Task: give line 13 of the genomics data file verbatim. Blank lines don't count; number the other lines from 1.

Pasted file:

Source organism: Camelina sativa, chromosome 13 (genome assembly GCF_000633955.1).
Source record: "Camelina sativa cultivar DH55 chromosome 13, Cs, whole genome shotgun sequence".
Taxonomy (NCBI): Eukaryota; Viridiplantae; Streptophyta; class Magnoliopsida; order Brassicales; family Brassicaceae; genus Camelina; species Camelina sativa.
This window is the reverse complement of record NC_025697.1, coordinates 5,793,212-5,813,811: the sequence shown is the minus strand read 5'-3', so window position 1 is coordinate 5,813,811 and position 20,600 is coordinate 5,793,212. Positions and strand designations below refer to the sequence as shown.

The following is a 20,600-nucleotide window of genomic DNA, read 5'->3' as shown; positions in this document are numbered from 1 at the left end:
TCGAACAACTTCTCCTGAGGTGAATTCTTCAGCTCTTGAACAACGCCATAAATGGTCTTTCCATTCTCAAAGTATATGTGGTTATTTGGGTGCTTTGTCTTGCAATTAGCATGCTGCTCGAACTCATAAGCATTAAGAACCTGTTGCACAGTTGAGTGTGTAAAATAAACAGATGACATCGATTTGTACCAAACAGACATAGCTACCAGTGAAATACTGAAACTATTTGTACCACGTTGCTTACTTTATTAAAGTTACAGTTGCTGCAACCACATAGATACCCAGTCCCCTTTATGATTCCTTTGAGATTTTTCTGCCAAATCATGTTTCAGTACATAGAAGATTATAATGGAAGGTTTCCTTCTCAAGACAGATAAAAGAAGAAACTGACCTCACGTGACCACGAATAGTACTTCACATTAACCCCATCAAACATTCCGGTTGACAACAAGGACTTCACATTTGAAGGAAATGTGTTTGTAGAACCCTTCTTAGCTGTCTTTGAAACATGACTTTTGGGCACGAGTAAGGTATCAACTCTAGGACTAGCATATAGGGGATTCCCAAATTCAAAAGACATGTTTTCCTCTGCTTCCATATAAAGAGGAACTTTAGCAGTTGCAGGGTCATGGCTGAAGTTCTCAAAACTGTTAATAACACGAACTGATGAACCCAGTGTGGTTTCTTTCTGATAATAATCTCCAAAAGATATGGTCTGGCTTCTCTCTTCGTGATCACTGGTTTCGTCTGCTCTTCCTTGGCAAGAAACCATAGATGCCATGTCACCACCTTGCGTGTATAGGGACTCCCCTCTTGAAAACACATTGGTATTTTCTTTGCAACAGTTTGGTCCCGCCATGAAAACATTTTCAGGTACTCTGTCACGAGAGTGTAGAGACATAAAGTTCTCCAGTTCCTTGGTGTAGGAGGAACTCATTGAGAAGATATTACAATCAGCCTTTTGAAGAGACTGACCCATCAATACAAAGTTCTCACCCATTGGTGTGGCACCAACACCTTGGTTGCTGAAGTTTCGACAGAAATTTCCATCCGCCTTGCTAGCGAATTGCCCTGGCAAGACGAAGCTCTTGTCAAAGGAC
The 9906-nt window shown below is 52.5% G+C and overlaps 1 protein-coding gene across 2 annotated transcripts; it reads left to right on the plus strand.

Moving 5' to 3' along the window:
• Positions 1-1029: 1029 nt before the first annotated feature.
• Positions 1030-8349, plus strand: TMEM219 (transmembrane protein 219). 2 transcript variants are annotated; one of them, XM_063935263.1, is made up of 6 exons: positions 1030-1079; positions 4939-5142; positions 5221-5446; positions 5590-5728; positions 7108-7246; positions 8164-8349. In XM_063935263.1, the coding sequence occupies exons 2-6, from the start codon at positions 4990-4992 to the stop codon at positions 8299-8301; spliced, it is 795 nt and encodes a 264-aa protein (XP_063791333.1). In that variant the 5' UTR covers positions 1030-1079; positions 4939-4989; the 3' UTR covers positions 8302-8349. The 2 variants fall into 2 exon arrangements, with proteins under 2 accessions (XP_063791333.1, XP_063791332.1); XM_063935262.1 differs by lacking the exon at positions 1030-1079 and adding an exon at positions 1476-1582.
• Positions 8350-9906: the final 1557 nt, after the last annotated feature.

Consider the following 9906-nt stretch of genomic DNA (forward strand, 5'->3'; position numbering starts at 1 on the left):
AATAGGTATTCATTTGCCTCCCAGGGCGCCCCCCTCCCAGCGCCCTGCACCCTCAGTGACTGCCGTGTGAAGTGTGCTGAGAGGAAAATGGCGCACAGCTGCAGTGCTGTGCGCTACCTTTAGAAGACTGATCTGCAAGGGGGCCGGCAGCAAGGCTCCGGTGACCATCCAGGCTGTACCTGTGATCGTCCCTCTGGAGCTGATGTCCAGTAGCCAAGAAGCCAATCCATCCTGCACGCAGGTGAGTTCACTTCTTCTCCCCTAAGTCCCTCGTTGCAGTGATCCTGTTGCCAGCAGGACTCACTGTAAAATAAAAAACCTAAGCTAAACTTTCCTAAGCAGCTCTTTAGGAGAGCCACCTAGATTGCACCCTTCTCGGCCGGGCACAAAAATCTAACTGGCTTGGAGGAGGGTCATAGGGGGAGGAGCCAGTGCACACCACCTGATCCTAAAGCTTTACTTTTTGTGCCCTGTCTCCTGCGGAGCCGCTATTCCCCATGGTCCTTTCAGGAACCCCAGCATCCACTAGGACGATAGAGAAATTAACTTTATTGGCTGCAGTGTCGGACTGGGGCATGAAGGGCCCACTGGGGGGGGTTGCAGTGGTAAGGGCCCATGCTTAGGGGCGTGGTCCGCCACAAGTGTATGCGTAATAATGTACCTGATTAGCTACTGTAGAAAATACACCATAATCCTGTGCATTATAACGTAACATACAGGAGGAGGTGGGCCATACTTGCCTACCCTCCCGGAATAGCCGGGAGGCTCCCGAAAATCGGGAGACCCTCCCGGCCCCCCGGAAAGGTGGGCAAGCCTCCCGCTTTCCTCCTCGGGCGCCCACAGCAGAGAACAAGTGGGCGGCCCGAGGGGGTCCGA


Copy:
AATAGGTATTCATTTGCCTCCCAGGGCGCCCCCCTCCCAGCGCCCTGCACCCTCAGTGACTGCCGTGTGAAGTGTGCTGAGAGGAAAATGGCGCACAGCTGCAGTGCTGTGCGCTACCTTTAGAAGACTGATCTGCAAGGGGGCCGGCAGCAAGGCTCCGGTGACCATCCAGGCTGTACCTGTGATCGTCCCTCTGGAGCTGATGTCCAGTAGCCAAGAAGCCAATCCATCCTGCACGCAGGTGAGTTCACTTCTTCTCCCCTAAGTCCCTCGTTGCAGTGATCCTGTTGCCAGCAGGACTCACTGTAAAATAAAAAACCTAAGCTAAACTTTCCTAAGCAGCTCTTTAGGAGAGCCACCTAGATTGCACCCTTCTCGGCCGGGCACAAAAATCTAACTGGCTTGGAGGAGGGTCATAGGGGGAGGAGCCAGTGCACACCACCTGATCCTAAAGCTTTACTTTTTGTGCCCTGTCTCCTGCGGAGCCGCTATTCCCCATGGTCCTTTCAGGAACCCCAGCATCCACTAGGACGATAGAGAAATTAACTTTATTGGCTGCAGTGTCGGACTGGGGCATGAAGGGCCCACTGGGGGGGGTTGCAGTGGTAAGGGCCCATGCTTAGGGGCGTGGTCCGCCACAAGTGTATGCGTAATAATGTACCTGATTAGCTACTGTAGAAAATACACCATAATCCTGTGCATTATAACGTAACATACAGGAGGAGGTGGGCCATACTTGCCTACCCTCCCGGAATAGCCGGGAGGCTCCCGAAAATCGGGAGACCCTCCCGGCCCCCCGGAAAGGTGGGCAAGCCTCCCGCTTTCCTCCTCGGGCGCCCACAGCAGAGAACAAGTGGGCGGCCCGAGGGGGTCCGA